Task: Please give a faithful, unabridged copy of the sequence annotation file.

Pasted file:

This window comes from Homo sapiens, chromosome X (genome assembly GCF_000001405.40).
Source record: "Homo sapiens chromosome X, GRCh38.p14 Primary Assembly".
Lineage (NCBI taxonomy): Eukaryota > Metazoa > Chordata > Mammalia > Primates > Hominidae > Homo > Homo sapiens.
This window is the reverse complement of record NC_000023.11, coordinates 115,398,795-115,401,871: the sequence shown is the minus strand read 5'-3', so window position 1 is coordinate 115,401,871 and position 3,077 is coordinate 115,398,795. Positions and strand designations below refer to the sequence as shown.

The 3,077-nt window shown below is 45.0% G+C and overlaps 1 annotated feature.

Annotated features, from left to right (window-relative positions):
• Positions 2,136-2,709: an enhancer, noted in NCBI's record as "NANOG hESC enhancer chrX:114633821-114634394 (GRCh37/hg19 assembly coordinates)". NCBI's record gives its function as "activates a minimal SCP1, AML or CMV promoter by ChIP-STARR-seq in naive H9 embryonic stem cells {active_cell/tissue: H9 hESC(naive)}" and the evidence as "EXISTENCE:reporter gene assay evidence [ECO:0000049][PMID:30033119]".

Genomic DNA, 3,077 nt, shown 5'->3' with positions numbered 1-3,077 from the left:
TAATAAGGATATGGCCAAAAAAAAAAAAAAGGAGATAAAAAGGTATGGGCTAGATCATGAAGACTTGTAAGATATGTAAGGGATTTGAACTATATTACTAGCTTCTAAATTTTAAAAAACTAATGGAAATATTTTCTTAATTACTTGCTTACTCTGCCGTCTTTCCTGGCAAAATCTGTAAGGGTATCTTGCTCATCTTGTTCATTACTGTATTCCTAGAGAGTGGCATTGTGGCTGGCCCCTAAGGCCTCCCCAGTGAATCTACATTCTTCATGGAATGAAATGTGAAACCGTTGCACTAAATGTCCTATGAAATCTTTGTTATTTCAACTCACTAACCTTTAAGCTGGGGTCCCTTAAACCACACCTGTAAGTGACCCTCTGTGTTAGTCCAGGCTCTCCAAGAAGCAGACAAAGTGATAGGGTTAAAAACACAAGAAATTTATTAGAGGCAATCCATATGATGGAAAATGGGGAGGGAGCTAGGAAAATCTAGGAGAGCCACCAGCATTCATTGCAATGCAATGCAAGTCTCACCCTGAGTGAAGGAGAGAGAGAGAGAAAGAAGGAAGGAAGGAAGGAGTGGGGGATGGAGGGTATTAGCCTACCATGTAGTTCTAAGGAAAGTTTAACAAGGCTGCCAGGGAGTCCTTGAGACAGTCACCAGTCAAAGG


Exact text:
This window comes from Homo sapiens, chromosome X (genome assembly GCF_000001405.40).
Source record: "Homo sapiens chromosome X, GRCh38.p14 Primary Assembly".
Lineage (NCBI taxonomy): Eukaryota > Metazoa > Chordata > Mammalia > Primates > Hominidae > Homo > Homo sapiens.
This window is the reverse complement of record NC_000023.11, coordinates 115,398,795-115,401,871: the sequence shown is the minus strand read 5'-3', so window position 1 is coordinate 115,401,871 and position 3,077 is coordinate 115,398,795. Positions and strand designations below refer to the sequence as shown.

The 3,077-nt window shown below is 45.0% G+C and overlaps 1 annotated feature.

Annotated features, from left to right (window-relative positions):
• Positions 2,136-2,709: an enhancer, noted in NCBI's record as "NANOG hESC enhancer chrX:114633821-114634394 (GRCh37/hg19 assembly coordinates)". NCBI's record gives its function as "activates a minimal SCP1, AML or CMV promoter by ChIP-STARR-seq in naive H9 embryonic stem cells {active_cell/tissue: H9 hESC(naive)}" and the evidence as "EXISTENCE:reporter gene assay evidence [ECO:0000049][PMID:30033119]".

Genomic DNA, 3,077 nt, shown 5'->3' with positions numbered 1-3,077 from the left:
TAATAAGGATATGGCCAAAAAAAAAAAAAAGGAGATAAAAAGGTATGGGCTAGATCATGAAGACTTGTAAGATATGTAAGGGATTTGAACTATATTACTAGCTTCTAAATTTTAAAAAACTAATGGAAATATTTTCTTAATTACTTGCTTACTCTGCCGTCTTTCCTGGCAAAATCTGTAAGGGTATCTTGCTCATCTTGTTCATTACTGTATTCCTAGAGAGTGGCATTGTGGCTGGCCCCTAAGGCCTCCCCAGTGAATCTACATTCTTCATGGAATGAAATGTGAAACCGTTGCACTAAATGTCCTATGAAATCTTTGTTATTTCAACTCACTAACCTTTAAGCTGGGGTCCCTTAAACCACACCTGTAAGTGACCCTCTGTGTTAGTCCAGGCTCTCCAAGAAGCAGACAAAGTGATAGGGTTAAAAACACAAGAAATTTATTAGAGGCAATCCATATGATGGAAAATGGGGAGGGAGCTAGGAAAATCTAGGAGAGCCACCAGCATTCATTGCAATGCAATGCAAGTCTCACCCTGAGTGAAGGAGAGAGAGAGAGAAAGAAGGAAGGAAGGAAGGAGTGGGGGATGGAGGGTATTAGCCTACCATGTAGTTCTAAGGAAAGTTTAACAAGGCTGCCAGGGAGTCCTTGAGACAGTCACCAGTCAAAGG